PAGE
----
What is a “Negative Calorie” Food?

Is there such a thing as a “negative calorie” food? A basic rule of nutrition is if it sounds too good to be true, it is! A negative calorie food is based off the concept that the body burns more calories to digest a food than it actually contains. Thus, if you eat only 20 calories worth of veggies and your body uses over 30 calories during digestion you are left with negative 10 calories. The truth is that while some foods, such as celery stalks which are very low in energy (14 calories/cup), or chewing on ice, may produce a negative calorie balance, the amount is negligible. Furthermore, it won’t do much for satiety or fullness levels either. At the end of the day, you’ll still be plenty hungry, or even ravenous, and desperately seeking the most calorie-filled food around. Did someone say ice cream?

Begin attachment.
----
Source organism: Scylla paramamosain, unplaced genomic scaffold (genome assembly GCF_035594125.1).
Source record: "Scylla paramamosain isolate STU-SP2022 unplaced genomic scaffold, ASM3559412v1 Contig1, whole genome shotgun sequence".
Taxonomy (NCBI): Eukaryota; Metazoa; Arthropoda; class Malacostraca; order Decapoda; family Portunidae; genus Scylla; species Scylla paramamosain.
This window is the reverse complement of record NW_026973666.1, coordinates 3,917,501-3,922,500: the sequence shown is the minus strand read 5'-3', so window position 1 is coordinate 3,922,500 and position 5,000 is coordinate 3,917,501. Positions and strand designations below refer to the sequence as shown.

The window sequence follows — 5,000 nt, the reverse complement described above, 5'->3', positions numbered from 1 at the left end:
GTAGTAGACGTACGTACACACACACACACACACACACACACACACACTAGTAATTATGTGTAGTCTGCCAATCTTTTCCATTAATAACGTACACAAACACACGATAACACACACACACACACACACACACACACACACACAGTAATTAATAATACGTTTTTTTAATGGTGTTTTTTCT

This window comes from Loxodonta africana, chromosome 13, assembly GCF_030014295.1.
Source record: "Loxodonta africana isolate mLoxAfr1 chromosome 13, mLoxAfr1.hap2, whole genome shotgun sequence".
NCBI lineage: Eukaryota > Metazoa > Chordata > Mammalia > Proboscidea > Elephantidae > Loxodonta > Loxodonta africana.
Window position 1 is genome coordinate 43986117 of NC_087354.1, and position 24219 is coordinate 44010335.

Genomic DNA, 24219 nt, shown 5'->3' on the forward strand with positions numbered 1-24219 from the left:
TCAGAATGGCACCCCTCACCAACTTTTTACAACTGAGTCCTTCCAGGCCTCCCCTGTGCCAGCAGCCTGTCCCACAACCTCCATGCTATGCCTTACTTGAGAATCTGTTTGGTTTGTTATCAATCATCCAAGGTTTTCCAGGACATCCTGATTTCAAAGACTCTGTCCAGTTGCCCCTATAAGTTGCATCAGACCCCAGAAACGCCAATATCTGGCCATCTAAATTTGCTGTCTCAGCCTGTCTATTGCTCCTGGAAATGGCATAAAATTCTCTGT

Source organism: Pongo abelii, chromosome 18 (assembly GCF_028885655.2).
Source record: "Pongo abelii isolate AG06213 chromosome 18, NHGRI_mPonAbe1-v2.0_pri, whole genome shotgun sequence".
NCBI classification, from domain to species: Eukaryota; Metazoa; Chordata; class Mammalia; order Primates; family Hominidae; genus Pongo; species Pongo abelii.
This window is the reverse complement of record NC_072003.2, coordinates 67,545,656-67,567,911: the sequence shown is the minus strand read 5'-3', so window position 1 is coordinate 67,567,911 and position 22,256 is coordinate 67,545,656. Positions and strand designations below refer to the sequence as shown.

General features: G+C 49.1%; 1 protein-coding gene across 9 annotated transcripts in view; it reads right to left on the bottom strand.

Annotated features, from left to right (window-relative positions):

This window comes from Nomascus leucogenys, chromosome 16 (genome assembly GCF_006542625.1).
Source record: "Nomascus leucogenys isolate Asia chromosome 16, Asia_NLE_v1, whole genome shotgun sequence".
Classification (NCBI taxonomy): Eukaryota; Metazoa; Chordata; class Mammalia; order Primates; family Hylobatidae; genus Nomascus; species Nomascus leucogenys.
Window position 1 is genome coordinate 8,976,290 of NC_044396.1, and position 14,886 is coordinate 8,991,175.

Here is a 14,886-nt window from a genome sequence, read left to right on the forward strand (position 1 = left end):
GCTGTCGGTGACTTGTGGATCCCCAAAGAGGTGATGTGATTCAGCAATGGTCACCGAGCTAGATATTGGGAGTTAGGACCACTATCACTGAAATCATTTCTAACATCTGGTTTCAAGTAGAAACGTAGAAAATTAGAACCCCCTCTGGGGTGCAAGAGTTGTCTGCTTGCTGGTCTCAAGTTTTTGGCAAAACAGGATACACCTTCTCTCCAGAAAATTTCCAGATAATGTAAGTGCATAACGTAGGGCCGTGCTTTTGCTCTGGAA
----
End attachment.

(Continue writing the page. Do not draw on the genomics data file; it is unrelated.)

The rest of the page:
Bottom line, if your goal is to lose weight try a more effective and sustainable approach. Incorporate plenty of high-fiber and low-calorie plant-based foods such as fruits, vegetables and whole grains.  Fiber is zero calories and non-digestible so it helps keep you fuller longer and on the fewest calories possible. Achieving a daily negative calorie balance will be way easier to maintain throughout a lifetime. It also helps to add in some daily exercise to increase the “negative calorie” balance required for weight loss.


Here are some effortless ways to incorporate more fiber:


Swap your morning eggs with a high-fiber cereal:

◦      Some brands contain almost half your daily needs (25-38g) in just 1 serving! This much fiber at breakfast will keep you fully satisfied all the way until lunch.


Instead of a banana, grab an apple:

◦      Apples pack in 4 more grams of fiber than bananas which only have 1g. Apples also make great on-the-go snacks to stave off hunger during long commutes.


Choose beans over a baked potato:

◦      Beans provide 5 more grams of fiber per ½ cup serving than potatoes. They also contain protein and iron which rev up the calorie burning process.


Snack on popcorn, not Popchips:

◦      Air-popped popcorn clocks in at just 100 calories and a whopping 5g of fiber for 3 whole cups. Popchips are basically fiber-free and 3 times the calories for the same serving size.

Nick VanMeter